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An example of the fun of navigating the lesser advertised parts of the Gtk api…

fn get_g_type(self: Widget) u64 {
    return self.ptr.*.parent_instance.g_type_instance.g_class.*.g_type;

Gtk defines the functions which tell you whether a given widget is of a certain widget type, but they’re heavily dependent on macro abuse and translate_c can’t cope. So I had to figure out what they were doing inside. The function above gets the numeric identifier for a given widget, which I only found by using std.debug.print over and over again to probe the data structure. Then I have to check it against the identifier returned by gtk_window_get_type(), gtk_box_get_type() etc. Each widget type implements a version of that function.

Zero documentation on that, they just assume that you can use the C macros. This is necessary because Gtk is programed in an OOP style in a language with no OOP features, so they fake it by casting the pointer around to different pointer types.

Anyway, sorry for the ranty post, but in a nutshell this is part of the reason for not using the C api directly. I quickly realized when writing Zterm that the C api kinda sucks…

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One trick you might considering using is creating one-liner C functions that simply call the corresponding macro. That way you can call these simple wrappers from C and Zig code.

Pretty good amount of updated code just pushed in the last couple days. New examples, lots of bugfixes. There’s a separate repo for Vte wrappers. If you use Vte, you only need that package as it pulls in the Gtk code. Both are published to Astrolabe.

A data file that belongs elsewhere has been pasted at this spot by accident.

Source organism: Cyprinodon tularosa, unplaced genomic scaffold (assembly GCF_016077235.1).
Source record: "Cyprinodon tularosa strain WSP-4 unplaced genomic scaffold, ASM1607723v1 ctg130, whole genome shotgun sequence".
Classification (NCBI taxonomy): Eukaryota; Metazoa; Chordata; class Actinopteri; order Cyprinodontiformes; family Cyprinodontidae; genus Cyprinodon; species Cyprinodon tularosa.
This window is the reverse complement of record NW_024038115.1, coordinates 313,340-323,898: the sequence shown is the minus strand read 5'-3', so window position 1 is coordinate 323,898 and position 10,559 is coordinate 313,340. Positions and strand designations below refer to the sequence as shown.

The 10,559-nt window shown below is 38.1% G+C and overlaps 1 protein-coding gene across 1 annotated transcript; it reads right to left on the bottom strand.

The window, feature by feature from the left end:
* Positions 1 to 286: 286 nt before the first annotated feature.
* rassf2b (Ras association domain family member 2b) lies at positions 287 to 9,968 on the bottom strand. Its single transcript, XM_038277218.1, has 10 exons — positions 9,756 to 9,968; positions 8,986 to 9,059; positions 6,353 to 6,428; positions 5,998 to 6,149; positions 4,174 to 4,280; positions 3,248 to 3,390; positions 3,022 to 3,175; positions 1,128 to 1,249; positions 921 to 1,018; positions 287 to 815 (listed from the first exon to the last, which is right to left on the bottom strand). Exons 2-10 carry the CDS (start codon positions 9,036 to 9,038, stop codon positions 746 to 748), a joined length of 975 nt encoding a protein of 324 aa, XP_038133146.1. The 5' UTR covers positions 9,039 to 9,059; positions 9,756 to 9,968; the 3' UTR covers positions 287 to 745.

Zterm now uses this branch of the original code, too. But it’s mostly still using the C api directly, need to take some time to use the new functions.

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The main development branch is odin. There is now a loki branch which tracks zig master, as we’re already having some breaking changes since 0.8.0.

Interesting. I ran translate-c on GTK’s hello_world.c which gave me working but horrendous code by this by expanding all macros in place, like this:

c.gtk_window_set_title(@ptrCast([*c]c.GtkWindow, @alignCast(@import("std").meta.alignment(c.GtkWindow), c.g_type_check_instance_cast(@ptrCast([*c]c.GTypeInstance, @alignCast(@import("std").meta.alignment(c.GTypeInstance), window)), c.gtk_window_get_type()))), "Window");

As I like to have the type-checking at least when debugging I translated the type check macros manually:

pub fn g_cast(comptime T: type, gtk_type: c.GType, value: anytype) *T {
    return @ptrCast(*T, c.g_type_check_instance_cast(@ptrCast(*c.GTypeInstance, value), gtk_type));

pub fn GTK_WINDOW(value: anytype) *c.GtkWindow {
    return g_cast(c.GtkWindow, c.gtk_window_get_type(), value);

pub fn GTK_BOX(value: anytype) *c.GtkBox {
    return g_cast(c.GtkBox, c.gtk_box_get_type(), value);

That is interesting. I’ll have to take a closer look when I have time. I’m mostly curious what the g_type_check_instance_cast function is doing, as that sounds like exactly what might be needed based on the name.